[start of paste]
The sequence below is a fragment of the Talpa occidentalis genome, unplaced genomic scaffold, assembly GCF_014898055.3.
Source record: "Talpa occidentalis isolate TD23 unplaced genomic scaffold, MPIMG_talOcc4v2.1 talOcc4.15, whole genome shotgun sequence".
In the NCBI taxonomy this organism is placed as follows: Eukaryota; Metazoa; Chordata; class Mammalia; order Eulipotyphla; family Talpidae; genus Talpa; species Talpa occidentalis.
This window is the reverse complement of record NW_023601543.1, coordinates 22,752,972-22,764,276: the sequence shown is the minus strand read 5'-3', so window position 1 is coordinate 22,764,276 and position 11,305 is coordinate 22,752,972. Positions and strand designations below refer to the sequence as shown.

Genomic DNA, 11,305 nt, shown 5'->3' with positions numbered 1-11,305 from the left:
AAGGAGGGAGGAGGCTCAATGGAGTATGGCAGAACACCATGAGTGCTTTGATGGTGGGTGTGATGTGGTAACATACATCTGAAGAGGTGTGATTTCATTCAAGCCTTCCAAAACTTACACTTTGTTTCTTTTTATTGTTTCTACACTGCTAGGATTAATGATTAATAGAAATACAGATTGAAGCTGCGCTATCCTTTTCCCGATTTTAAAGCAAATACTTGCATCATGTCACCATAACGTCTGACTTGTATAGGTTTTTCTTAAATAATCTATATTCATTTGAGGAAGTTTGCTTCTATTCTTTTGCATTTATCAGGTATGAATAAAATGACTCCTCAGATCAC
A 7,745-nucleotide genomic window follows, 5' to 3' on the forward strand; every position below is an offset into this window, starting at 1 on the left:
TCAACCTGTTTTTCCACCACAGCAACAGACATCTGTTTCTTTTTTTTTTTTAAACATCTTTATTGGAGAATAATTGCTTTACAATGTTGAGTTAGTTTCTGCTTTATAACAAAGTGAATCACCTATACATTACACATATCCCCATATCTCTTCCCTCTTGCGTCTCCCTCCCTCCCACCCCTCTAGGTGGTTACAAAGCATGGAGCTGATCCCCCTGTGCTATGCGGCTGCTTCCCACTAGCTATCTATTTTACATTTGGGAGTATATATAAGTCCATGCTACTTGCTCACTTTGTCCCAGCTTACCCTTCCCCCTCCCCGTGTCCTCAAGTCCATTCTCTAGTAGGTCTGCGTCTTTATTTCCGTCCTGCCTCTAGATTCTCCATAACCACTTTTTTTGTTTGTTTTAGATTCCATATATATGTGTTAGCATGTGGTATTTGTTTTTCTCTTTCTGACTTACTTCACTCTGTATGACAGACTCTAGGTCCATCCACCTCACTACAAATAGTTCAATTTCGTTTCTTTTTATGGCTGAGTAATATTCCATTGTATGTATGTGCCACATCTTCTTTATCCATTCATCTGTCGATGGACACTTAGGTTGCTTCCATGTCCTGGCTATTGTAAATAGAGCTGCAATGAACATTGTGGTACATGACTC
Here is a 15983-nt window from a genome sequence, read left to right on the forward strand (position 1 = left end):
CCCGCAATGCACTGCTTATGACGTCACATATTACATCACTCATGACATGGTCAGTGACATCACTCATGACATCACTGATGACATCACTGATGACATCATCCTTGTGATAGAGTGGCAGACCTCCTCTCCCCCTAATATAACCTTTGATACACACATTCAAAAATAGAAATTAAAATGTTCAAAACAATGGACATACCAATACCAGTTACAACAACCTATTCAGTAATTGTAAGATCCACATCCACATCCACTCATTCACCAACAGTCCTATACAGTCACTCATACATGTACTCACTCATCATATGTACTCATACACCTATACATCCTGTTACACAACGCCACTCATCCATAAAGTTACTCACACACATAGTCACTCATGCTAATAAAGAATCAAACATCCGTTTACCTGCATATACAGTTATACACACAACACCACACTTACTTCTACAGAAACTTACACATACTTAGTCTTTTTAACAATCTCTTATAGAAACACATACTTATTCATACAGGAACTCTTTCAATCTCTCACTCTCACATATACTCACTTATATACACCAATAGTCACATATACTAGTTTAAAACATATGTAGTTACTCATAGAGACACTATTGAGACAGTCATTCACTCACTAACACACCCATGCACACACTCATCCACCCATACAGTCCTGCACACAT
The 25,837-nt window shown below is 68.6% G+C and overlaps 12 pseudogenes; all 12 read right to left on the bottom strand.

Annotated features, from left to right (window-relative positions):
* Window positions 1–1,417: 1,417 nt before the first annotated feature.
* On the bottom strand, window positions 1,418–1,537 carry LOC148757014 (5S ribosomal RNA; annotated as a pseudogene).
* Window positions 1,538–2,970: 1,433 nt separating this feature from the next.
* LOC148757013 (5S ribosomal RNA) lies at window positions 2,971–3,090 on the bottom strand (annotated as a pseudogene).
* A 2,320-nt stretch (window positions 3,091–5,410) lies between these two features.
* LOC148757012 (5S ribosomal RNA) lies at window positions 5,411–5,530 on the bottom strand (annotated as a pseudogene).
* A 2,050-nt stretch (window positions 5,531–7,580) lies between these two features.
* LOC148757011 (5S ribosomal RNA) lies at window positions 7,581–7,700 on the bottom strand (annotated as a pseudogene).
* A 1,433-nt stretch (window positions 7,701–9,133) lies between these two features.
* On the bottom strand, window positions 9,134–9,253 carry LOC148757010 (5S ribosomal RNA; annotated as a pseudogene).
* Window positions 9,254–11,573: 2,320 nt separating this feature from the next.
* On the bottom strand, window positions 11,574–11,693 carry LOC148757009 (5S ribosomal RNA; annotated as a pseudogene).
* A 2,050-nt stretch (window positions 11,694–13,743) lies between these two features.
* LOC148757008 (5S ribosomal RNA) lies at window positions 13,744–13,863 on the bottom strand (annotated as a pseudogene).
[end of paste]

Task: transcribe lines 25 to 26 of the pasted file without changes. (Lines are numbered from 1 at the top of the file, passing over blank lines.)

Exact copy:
* A 2,050-nt stretch (window positions 11,694–13,743) lies between these two features.
* LOC148757008 (5S ribosomal RNA) lies at window positions 13,744–13,863 on the bottom strand (annotated as a pseudogene).